"The Ballad of You and Me and Pooneil" is a song by the American psychedelic rock band Jefferson Airplane. Written by Paul Kantner, the song initially appeared as an RCA Victor single, and then subsequently as the first track of their third album, After Bathing at Baxter's, in a substantially remixed version.The title of the song refers to Winnie the Pooh as well as the folk singer Fred Neil. Parts of the lyric are taken from A. A. Milne's first book of children's poetry, When We Were Very Young. The first four lines of both the first and last verses are taken almost word-for-word from the poem "Spring Morning" in the book. Another source was the Milne poem "Halfway Down", the origin of the third verse's lines "Halfway down the stair / Is a stair where I sit". Neil was a big influence on Paul Kantner, as were Milne's books.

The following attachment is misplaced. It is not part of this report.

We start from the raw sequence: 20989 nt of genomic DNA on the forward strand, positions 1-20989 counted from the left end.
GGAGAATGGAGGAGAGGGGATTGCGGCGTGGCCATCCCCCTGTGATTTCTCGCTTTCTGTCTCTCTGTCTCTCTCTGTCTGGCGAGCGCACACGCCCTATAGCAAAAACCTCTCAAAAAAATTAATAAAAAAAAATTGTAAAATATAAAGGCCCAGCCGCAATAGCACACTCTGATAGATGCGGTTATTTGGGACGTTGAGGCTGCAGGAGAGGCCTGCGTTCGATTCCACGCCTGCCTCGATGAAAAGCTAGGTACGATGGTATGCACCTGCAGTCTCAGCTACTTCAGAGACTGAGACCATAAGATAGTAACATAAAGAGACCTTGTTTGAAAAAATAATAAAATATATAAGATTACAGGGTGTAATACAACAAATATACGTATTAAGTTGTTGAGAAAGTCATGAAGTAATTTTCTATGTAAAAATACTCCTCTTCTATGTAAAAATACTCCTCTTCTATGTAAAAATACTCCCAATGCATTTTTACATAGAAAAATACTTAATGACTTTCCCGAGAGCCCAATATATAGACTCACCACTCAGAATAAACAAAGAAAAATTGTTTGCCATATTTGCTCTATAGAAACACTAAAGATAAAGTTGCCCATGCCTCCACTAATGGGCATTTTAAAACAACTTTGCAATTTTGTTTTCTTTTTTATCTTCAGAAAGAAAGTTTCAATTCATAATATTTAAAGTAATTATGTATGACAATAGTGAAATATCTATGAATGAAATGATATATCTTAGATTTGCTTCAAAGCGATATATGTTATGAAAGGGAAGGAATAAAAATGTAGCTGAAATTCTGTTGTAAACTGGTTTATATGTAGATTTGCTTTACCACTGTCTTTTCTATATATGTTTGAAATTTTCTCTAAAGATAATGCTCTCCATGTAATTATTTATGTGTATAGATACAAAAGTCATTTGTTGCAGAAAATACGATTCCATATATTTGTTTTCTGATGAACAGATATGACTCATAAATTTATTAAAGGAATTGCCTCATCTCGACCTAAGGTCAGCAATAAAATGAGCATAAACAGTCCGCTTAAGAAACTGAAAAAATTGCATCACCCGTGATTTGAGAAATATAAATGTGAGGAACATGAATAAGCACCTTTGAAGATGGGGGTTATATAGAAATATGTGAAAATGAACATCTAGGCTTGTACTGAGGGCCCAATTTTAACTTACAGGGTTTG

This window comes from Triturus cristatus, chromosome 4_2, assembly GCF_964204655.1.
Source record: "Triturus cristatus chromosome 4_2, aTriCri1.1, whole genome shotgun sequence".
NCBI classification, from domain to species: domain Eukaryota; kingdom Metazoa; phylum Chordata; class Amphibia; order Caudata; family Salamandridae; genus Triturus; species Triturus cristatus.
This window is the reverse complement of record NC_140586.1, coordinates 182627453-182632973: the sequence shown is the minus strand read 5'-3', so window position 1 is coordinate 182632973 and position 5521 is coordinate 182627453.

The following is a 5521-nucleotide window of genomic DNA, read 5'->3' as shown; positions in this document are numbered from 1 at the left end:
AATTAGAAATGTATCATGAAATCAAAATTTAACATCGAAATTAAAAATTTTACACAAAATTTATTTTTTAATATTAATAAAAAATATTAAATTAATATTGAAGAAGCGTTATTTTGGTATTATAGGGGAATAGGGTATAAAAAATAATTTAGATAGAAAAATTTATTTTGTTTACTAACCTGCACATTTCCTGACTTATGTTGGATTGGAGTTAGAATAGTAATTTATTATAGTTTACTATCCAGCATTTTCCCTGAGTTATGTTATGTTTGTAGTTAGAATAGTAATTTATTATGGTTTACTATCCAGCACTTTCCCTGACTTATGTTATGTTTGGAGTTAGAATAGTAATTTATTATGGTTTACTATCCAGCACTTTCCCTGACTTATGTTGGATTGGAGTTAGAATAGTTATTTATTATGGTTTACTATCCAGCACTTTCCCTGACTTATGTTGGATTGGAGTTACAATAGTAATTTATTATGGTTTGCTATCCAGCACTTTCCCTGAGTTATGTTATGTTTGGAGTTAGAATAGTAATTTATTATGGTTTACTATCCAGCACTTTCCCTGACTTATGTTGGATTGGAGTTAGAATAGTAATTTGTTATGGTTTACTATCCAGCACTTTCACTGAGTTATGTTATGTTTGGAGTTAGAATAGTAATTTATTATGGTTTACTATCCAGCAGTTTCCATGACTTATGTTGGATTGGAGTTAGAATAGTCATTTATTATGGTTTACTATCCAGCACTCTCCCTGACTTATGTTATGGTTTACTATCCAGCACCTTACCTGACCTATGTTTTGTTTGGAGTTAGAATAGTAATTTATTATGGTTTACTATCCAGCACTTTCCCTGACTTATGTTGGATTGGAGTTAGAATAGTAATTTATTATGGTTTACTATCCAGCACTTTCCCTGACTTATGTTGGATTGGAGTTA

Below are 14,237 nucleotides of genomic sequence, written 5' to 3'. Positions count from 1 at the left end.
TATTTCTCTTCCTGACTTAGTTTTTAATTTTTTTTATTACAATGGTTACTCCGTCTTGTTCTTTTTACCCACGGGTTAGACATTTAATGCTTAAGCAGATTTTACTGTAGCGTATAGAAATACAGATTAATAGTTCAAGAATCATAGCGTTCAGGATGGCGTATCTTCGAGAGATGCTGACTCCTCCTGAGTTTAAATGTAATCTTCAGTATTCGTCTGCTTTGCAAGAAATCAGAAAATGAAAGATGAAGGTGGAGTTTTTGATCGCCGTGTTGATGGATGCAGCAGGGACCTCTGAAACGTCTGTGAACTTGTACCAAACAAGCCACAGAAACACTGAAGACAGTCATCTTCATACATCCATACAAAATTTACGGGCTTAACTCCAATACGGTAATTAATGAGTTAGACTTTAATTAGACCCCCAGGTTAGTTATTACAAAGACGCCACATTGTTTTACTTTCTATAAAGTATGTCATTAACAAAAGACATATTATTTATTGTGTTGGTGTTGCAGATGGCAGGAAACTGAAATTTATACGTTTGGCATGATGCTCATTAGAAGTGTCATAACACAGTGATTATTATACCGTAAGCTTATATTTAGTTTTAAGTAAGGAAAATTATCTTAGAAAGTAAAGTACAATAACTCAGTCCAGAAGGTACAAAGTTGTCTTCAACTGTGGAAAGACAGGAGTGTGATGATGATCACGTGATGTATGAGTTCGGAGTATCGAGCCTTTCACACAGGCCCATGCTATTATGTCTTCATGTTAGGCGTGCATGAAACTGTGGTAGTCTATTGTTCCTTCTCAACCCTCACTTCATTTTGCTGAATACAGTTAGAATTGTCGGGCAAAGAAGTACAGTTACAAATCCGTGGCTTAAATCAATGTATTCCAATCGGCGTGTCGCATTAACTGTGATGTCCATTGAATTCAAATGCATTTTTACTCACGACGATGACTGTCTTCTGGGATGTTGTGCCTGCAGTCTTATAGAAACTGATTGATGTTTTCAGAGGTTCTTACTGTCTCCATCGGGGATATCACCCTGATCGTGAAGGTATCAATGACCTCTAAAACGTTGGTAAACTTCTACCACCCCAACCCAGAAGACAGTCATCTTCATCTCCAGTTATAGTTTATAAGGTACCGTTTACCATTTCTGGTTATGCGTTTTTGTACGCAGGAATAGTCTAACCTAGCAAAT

Mojo described "The Ballad of You and Me and Pooneil" as a "robust harmony-drenched anthem" that was central to After Bathing at Baxter's. Live versions of the song typically began with an extended feedback segment by guitarist Jorma Kaukonen and included a bass guitar solo by Jack Casady after the second verse, often lasting several minutes. Both features are included in very abbreviated form on the studio recording.